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Condensed Matter Physics

Condensed Matter Physics

Condensed Matter Physics

Magnetic and electronic properties of disordered photonic crystals, density functional theory, geophysical systems, kinetic glass transition of amorphous materials, physics of nonlinear composites, plasmonics, dynamic ER effects in complex fluids, quantum spin systems, interacting electron-phonon systems, fermion systems, nonlinear optical properties of conjugated organic molecules and semiconductor nanostructures, bosons in confining potentials, spin dynamics in semiconductor nanostructures, topological effects in condensed matters.
(Z.C. Gu | S.K. Goh | P.M. Hui | T. Lan | Q. Li | Y.F. Li | R.B. Liu | X.H. Lu | J.F. Wang | Q.S. Wang | L. Xu | H.R. XueY.Q. Yan | J.Y. Zhu)

Optical Properties of Semiconductors

Spectroscopic methods are used to probe the electronic structures of semiconductors. Artificially structured materials are prepared and their novel optical properties studied.
(Q. Li | R.B. Liu | X.H. Lu | Daniel H.C. Ong | D.J. Wang)

Physical Properties of Strongly Correlated Electron Systems

Study of strongly correlated electron systems of topical interest (e.g. unconventional superconductors and magnets) under high pressure, high magnetic field and low temperatures. Fermi surface mapping using the de Haas-van Alphen and the Shubnikov-de Haas effects.
(S.K. Goh | Z.C. Gu)

Quantum Materials under Extreme Conditions

Our group uses hydrostatic pressure to tune the properties of quantum materials (e.g. superconductors, topological semimetals etc.), and examines their electronic, magnetic and thermodynamic properties of under low temperatures and high magnetic field. Of particular interest is the usage of quantum oscillations to examine the fermiology and to probe the itinerant electrons of these materials. The research goals include the understanding of the material properties with the electronic structure as the starting point, and to search for new and interesting quantum materials.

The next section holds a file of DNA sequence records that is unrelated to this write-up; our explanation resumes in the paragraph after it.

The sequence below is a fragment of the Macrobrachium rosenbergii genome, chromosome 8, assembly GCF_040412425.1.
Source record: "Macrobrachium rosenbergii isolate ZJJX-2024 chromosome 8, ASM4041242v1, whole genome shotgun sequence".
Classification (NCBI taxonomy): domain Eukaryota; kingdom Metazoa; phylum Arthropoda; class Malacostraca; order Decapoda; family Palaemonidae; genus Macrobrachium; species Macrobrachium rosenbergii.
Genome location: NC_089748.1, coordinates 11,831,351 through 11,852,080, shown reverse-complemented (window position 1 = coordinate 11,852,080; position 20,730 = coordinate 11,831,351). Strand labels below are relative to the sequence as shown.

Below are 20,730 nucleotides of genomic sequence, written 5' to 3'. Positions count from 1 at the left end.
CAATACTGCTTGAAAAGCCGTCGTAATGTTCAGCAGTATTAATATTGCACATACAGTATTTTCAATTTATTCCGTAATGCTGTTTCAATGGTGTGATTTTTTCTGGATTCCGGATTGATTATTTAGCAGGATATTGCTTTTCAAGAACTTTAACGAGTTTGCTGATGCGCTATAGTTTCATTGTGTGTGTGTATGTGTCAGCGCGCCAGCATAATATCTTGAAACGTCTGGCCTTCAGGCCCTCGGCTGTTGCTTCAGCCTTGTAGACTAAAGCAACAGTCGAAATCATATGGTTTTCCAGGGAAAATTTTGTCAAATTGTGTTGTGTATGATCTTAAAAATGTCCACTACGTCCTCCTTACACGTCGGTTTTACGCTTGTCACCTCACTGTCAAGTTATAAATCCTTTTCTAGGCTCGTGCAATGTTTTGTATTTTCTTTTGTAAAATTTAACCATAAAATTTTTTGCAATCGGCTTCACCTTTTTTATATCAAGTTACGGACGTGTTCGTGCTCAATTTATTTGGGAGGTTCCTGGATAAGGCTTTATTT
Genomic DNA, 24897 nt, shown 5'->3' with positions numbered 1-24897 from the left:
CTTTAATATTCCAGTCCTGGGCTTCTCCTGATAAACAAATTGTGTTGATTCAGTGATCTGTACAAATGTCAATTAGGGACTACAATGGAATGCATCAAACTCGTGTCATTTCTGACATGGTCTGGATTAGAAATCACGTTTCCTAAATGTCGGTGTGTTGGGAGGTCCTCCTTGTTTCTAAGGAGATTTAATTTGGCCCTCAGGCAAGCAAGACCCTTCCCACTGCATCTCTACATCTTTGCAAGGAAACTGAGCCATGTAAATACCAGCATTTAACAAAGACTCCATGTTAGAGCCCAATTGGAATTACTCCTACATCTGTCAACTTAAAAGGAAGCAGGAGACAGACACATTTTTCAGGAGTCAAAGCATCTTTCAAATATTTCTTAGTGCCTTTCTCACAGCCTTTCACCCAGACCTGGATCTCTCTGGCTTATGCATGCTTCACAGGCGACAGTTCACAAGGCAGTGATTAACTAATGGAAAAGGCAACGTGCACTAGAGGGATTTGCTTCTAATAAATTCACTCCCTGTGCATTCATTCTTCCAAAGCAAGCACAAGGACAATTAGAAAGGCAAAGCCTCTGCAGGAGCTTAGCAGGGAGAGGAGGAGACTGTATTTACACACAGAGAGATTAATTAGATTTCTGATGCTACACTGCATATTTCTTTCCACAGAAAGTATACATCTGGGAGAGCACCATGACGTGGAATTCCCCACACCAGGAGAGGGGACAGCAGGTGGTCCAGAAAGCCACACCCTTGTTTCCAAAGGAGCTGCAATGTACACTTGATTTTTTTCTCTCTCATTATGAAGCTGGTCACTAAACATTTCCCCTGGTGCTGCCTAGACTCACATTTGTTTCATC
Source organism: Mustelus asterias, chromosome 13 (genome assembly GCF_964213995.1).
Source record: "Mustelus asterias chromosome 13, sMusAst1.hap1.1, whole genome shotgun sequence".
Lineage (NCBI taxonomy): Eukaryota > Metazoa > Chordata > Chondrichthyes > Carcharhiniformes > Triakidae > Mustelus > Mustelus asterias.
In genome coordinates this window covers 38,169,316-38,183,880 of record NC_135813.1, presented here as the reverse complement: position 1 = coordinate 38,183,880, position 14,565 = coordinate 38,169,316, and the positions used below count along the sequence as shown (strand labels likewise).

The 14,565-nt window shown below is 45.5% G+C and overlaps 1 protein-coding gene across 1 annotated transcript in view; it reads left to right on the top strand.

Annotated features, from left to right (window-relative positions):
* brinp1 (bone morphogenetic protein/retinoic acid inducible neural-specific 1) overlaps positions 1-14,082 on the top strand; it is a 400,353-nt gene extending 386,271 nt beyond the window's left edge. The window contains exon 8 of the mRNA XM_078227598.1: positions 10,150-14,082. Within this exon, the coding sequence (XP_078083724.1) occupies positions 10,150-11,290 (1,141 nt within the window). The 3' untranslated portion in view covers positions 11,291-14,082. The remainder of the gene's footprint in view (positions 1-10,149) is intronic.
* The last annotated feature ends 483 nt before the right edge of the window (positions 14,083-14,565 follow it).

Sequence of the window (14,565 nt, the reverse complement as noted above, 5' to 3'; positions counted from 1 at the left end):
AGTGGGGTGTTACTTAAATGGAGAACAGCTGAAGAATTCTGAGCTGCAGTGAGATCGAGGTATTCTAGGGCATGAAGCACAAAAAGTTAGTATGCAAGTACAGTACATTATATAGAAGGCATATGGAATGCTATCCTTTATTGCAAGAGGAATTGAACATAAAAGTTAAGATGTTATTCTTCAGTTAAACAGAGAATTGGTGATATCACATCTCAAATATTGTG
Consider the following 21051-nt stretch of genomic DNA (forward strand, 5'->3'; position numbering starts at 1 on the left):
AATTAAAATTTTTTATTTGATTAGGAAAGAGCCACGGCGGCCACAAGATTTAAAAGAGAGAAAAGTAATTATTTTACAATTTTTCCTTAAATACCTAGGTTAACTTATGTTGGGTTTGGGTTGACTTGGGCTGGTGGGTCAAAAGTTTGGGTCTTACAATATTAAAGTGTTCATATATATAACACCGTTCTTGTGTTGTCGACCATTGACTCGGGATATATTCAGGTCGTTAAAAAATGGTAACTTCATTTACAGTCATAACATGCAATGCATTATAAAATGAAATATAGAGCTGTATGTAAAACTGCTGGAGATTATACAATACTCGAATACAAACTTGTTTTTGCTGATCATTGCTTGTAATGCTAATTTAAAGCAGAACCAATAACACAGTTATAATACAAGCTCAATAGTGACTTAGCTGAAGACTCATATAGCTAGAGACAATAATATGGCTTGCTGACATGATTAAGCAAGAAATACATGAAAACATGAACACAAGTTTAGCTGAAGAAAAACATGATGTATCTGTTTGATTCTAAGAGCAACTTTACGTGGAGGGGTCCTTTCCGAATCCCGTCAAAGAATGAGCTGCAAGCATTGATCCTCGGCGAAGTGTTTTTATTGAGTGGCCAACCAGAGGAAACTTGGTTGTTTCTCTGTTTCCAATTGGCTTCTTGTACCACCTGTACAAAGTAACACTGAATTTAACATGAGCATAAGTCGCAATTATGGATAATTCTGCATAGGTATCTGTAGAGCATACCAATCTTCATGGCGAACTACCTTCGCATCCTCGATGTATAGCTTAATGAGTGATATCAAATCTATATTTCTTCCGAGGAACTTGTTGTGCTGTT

(S.K. Goh)

Scattering Studies of Quantum Matter

Our group applies advanced scattering techniques at large-scale synchrotron and neutron facilities to study quantum materials such as high-temperature superconductors, quantum magnets and unconventional charge ordering systems. We are interested in understanding the microscopic origin of their characteristic electronic and magnetic properties. Our research combines material discovery and scattering experiments which are complemented by theoretical modeling and simulations.
(Q.S. Wang)

Semiconductor Doping

To understand doping mechanisms, investigate electronic structures, and simulate thermal and kinetic processes of doping, density functional theory (DFT) calculations will be applied. Our goals are: investigation of defects and doping of semiconductors and their alloys (InGaN, AlGaP, CZTS, CIGS, SiC, diamond), which are very important solid state lighting, photo voltaic, and information materials. Defects and dopant formation energies and transition energies will be calculated. New strategies of tuning defects and dopants will be proposed.
(Q. Li | J.Y. Zhu)

Theoretical Studies of Surface and Interface Physics

Tuning surface properties can be critical in thin film growth and device properties. We’ll apply DFT calculations and classic molecular dynamics calculations to study surface phenomena. Our goals are: investigating the surface reconstructions, surface passivation, surface diffusion, surfactant effects, surface effects on doping in many different thin films and nano-materials, including CZTS, InGaN, CIGS, AlGaP, diamond, SiC, ScTiO3, various topological insulators and super conductors.
(J.Y. Zhu)